tape

In one open slot I carry a roll of tape (useful for sticking reminder notes in places without marker boards), a small metal tape measure (extremely useful when out shopping for furnishings), and a small note pad.

tins

In one of the larger open slots I carry 3 Altoids tins in green, red and teal. The teal one is empty while I am figuring out what might need to go in it, but the other day I was shopping and had to take some medicine so I used the clean empty tin as an emergency drinking cup. I believe it will stay empty now!

redtin

The red tin is my “first aid/survival” tin. It contains my Leatherman Squirt PS4 ($28) (with pliers/wire cutters, essential for emergency string changes on my electric bass), 2 bandaids, a couple rubber bands and paper clips (unbent paperclips can be very handy for unlocking doors), Uncle Bill’s Sliver Gripper tweezers ($7), a nail clipper and file and a lighter (I don’t smoke, but it’s been great for lighting candles, sealing the ends of cut paracord etc), two small screen cleaning cloths and a couple of foreign coins I found while geo-caching.

greentin

The green tin is more school stuff, various page marking sticky papers, extra pencil leads and a couple of large erasers.

knife-1

knife-2

Attached to the zipper of this compartment is a little clip to which I attach my Tool Logic SLP2 knife ($30). This knife is relatively lightweight, sharp, and has a magnesium fire starter, an LED flashlight and a piercing emergency whistle built into it. Love my knife! Attaching it this way allows me to find it without digging thru the depths of my bag and to unclip it easily. The short length of orange cord remains on the knife allowing me to easily find it without getting in the way of using it.

toiletry

The large center zippered pocket is the only large pocket without gussets, but it is the widest one. I use this as my toiletry kit. Like the previous pocket, it has interior organizational pockets (Three of them, all open and all on one side). Here I keep an inhaler, nasal spray, a divided box of various meds, hand lotion, a brush and comb, lip balm, disposable toothpicks, a metal tooth cleaner, and, since I made myself extremely nauseous taking two prescription tablets that looked like ibuprofen from my divided pill container, a small Altoids tin dedicated to ibuprofen tablets. If needed, I also carry a prescription bottle of short-term medicine I may be taking.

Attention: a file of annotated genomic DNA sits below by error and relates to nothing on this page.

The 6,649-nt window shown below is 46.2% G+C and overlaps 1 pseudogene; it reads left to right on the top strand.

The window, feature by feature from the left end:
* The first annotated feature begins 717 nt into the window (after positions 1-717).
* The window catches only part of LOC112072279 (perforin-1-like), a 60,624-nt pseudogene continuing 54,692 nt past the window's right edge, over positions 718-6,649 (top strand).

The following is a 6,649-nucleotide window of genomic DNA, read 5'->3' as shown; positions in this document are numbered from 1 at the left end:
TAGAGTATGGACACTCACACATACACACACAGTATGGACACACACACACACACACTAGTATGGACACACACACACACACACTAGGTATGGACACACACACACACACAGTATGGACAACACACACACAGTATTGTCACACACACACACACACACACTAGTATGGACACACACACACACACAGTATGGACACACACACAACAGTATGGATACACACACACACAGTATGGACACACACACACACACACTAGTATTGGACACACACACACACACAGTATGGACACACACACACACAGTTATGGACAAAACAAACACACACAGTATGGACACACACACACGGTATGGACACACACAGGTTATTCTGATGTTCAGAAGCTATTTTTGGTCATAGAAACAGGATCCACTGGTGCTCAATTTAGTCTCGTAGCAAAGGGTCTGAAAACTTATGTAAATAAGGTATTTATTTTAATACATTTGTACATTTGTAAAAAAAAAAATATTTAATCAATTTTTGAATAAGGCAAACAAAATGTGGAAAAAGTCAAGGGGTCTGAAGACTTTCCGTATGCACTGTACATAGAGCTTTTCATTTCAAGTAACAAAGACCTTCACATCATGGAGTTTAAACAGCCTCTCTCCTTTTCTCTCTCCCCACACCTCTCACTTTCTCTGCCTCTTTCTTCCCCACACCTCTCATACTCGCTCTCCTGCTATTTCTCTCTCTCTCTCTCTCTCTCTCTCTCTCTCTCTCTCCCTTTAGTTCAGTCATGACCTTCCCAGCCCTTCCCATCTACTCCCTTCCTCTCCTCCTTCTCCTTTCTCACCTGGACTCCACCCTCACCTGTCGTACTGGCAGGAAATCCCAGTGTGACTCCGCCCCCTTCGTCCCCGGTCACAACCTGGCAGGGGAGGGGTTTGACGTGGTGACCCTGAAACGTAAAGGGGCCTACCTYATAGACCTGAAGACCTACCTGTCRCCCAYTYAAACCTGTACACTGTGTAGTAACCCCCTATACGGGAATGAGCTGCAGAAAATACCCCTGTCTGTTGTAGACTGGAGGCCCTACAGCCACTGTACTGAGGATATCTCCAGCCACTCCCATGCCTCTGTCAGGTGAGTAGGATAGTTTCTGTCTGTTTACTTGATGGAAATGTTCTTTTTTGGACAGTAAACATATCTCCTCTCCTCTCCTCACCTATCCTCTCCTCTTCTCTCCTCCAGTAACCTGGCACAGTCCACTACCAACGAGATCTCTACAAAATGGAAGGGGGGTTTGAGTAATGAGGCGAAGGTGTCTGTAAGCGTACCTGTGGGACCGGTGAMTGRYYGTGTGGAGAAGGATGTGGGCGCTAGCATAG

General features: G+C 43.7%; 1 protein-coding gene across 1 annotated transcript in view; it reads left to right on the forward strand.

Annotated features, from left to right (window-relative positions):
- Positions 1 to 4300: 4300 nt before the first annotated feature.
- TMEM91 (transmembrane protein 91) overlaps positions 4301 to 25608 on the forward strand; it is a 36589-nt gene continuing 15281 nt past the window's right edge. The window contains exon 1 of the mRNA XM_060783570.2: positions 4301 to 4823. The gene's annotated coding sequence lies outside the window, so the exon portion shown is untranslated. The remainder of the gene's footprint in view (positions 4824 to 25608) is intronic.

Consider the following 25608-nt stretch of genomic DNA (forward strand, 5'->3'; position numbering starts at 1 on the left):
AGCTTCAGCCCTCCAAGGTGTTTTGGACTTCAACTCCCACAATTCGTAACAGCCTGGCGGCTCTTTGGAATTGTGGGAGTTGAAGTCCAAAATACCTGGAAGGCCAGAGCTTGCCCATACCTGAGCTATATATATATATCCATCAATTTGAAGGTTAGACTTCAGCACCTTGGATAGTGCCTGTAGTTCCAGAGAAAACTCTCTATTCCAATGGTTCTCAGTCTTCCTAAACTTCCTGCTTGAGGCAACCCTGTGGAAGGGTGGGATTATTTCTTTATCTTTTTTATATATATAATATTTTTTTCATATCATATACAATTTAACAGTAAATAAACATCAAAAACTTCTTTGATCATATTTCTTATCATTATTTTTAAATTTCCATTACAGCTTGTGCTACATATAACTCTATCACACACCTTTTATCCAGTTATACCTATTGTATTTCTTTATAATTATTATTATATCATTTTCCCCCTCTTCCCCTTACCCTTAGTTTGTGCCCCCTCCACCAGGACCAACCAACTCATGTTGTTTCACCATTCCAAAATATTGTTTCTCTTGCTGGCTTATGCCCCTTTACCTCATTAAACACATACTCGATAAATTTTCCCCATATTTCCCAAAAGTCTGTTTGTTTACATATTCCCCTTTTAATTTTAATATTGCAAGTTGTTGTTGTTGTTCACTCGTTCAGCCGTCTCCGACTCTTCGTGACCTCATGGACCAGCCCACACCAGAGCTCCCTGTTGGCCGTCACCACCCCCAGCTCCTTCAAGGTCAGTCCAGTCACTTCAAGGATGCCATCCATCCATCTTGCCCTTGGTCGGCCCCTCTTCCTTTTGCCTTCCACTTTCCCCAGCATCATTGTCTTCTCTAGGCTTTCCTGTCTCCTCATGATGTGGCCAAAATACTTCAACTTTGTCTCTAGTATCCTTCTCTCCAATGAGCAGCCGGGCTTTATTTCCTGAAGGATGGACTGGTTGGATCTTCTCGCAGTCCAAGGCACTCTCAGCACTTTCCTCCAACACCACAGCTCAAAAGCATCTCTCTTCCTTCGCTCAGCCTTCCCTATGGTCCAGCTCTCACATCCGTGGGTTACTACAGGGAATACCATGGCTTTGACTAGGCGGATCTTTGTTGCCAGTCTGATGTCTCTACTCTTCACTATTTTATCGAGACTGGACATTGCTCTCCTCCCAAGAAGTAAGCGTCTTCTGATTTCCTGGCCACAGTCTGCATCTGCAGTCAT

dice-1

dice-2

The final zippered compartment is gusseted and is one large area. Here I keep a smaller (yellow) zippered bag that holds my pStyle female urination device ($12) (for dirty restrooms and paintball fields), another pack of Kleenex, a zip pouch of polyhedral dice (just because I like math and they are pretty), a snap-close pouch of earbuds with all the various sizes of foamy parts that go on them and some ear plugs to retain my sensitive hearing and avoid migraines in loud places.

strap

Lastly, there is the bag’s padded shoulder strap. More than one person has commented it looks like a, well, a not-very-comfortable shoulder strap. I am quick to assure them, that however it looks and whatever it is made of, it is hands-down the most comfortable shoulder strap I’ve ever worn (and I have lots of experience with bad ones from 40+ years of guitar and bass straps holding up instruments that weigh between 5 and 20 lbs).

case

Clipped onto the shoulder strap is a glasses case for my sunglasses (which I wear year-round because my eyes are light sensitive).

That about covers it and the bag isn’t even all the way filled up! I’ve shown it to some female friends (outdoorsy biology instructors and an ER nurse) and without my junk in it, the bag is quite capable of carrying a Kindle or smaller iPad plus a 6×9” size book plus a 6×9” notebook or journal with room for other things.

-- Stephanie Moore  

[Cool Tools Readers! We will pay you $100 if we run your "What's in My Bag" story. Send photos of the things in your bag (and of the bag itself, if you love it), along with a description of the items and why they are useful. Make sure the photos are large (1200 pixels wide, at least) and clear. Use a free file sharing service like Bitcasa to upload the photos, and email the text to editor@cool-tools.org. See all of our What's in my Bag? posts. -- Mark Frauenfelder]